Beaks: That's pretty good backup.
Demme: (Laughs) That's the beauty of living in New York.
Beaks: In JOURNEYS, I thought it was an interesting idea to cut in the Kent State footage, and to really drive home the names of the four who were killed. It's one of the pivotal events of that decade, and yet we kind of forget the human dimension of that story. Why did you incorporate this footage?
Demme: Two reasons. One was because we've heard this song "a million times". And now it's "Who? What? Where? When?" Again, I'm of an age that knows it's Kent State. I saw the pictures in the newspaper. But I thought that if you look at the passion and the rage and the heartbreak that Neil brings to that song, I thought it was my job now to help viewers of this film to get what he's singing about. So we reached out to the families of the four Kent State victims to see if we could get their blessing to show their likenesses. Seeing those faces was very intense for me; it really put me in touch with what Neil was singing about.
I also felt the way things are going in the country and the world today, with drone strikes and walls being built to keep immigrants out of the country and cops breaking into Occupy Wall Street facilitators' apartments' to steal their hard drives... are we a little close to the moment when we start shooting our students again? For me, there was a cautionary dimension to that song that I really wanted to convey. "See? We all know those kids!"
Beaks: The other decision that intrigued me was saving "Helpless" until the end credits. (Demme laughs) Given this was such an intimate study of Neil, there was actually a tension there after a while. I was like, "We're seven songs in, when is he going to get to 'Helpless'?" Why was that the end credits song?
Demme: In the first cut of the movie, we opened with "Helpless", which had a great logic to it. We started the film in Omemee with that song, and then we were intercutting with Neil performing it. But you've got to find the narrative of these films, and as we tried to create an emotional implied narrative journey to the film, it just sort of made sense to scramble up the songs. I didn't want to start this film with any old song, because I think the new songs are as exciting as the wonderful old songs. I think it's important that people understand that Neil is an up-to-the-minute singer-songwriter. And "Peaceful Valley Boulevard" is such an extraordinary song, I thought, "That's where we'll start." And then starting in Omemee, we have the little phrases and stuff, and "Helpless" was never able to work its way into the narrative after that. The good news was that it seemed like a lovely delivery point at the end. Films like this, whenever we do a performance film, you have to feel some kind of unfolding going on, and this is how this one wound up.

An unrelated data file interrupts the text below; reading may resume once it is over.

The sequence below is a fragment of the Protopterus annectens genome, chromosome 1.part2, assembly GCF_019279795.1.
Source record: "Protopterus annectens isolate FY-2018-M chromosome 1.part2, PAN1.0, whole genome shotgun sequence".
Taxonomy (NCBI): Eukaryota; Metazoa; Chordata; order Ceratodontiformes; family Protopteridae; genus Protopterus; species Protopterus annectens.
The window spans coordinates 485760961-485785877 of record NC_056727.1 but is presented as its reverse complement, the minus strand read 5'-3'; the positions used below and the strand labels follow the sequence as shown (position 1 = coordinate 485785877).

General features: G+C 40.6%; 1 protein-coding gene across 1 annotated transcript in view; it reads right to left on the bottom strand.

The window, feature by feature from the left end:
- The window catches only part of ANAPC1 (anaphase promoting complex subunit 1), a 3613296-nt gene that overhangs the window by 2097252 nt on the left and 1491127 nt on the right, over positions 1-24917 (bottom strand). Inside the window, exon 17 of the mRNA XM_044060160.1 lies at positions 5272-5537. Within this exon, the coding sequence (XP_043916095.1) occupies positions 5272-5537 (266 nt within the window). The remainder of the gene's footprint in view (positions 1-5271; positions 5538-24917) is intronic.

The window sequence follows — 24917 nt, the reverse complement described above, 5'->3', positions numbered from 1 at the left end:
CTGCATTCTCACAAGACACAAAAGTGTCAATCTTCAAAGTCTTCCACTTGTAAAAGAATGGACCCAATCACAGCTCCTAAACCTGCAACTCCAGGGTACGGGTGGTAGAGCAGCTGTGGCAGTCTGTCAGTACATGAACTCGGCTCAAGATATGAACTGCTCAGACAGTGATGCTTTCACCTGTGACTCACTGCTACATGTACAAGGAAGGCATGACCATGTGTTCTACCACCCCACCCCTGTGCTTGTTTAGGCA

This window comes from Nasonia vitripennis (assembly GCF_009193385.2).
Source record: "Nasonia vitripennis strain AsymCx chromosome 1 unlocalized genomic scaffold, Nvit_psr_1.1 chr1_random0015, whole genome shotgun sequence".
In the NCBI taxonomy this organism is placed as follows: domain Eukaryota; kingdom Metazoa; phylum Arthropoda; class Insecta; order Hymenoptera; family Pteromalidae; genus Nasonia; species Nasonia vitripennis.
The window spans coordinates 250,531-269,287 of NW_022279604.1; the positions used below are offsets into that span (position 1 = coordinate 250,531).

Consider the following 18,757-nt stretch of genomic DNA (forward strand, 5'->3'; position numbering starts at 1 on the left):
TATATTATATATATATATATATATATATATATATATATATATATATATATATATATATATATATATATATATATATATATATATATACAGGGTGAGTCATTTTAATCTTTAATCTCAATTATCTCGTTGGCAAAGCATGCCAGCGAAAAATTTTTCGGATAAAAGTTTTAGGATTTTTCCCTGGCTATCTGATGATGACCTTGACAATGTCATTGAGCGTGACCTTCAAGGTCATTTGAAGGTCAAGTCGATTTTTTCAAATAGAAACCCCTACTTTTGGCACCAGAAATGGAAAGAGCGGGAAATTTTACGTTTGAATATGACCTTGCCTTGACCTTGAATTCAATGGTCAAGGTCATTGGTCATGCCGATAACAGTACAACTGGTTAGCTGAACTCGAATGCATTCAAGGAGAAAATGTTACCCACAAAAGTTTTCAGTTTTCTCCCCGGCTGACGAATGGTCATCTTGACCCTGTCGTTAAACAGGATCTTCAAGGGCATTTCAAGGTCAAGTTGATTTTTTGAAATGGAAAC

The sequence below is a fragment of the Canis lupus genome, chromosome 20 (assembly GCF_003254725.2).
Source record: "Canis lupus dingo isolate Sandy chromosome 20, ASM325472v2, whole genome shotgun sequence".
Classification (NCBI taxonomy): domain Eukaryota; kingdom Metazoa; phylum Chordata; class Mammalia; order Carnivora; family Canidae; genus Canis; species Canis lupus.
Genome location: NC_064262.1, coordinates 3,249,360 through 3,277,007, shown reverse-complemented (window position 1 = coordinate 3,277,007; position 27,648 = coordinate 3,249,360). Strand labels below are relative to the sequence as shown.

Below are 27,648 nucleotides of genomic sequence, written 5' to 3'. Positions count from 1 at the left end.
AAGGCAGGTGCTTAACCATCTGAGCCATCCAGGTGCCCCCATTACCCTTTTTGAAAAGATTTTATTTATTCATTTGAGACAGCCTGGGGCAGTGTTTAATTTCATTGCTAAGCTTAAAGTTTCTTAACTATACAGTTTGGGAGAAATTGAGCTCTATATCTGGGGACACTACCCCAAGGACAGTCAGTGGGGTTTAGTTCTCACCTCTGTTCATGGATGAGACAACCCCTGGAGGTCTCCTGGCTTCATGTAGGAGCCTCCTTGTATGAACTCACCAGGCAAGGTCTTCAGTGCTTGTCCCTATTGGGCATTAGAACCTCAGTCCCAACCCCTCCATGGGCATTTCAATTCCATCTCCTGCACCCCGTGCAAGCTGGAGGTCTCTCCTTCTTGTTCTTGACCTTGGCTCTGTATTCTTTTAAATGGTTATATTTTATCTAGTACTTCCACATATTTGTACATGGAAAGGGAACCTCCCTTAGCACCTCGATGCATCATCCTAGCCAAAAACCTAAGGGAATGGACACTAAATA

Beaks: Are there any songs or vignettes that you hated to lose?
Demme: There's none that I hated to lose as much as I hated to lose "A Man Needs a Maid" from TRUNK SHOW. That was just such an extraordinary performance, and I can't even remember why it's not in there now. Also, NEIL YOUNG TRUNK SHOW was kind a challenge: "Can you handle the length and the experimentation of some of these songs?" I really felt it was important to try to make NEIL YOUNG JOURNEYS feel accessible, and to have it at a running time that would pass the ass test with flying colors, so I wanted to be kind of ruthless. Believe it or not, we have such a great "Cortez the Killer", and it's not in the movie! Neil agrees with this. He goes, "Hey, you didn't use 'Cortez'." I said, "No, and you know why? I feel like the whole film would've sunk beneath its power." And he said, "You're right." (Laughs)
Beaks: I know that you've been shooting this New Orleans documentary for a while. There have several great documentaries shot down there since Katrina. But I can't help but wonder, are the people getting wary of filmmakers coming around with cameras? Is it getting harder to earn their trust?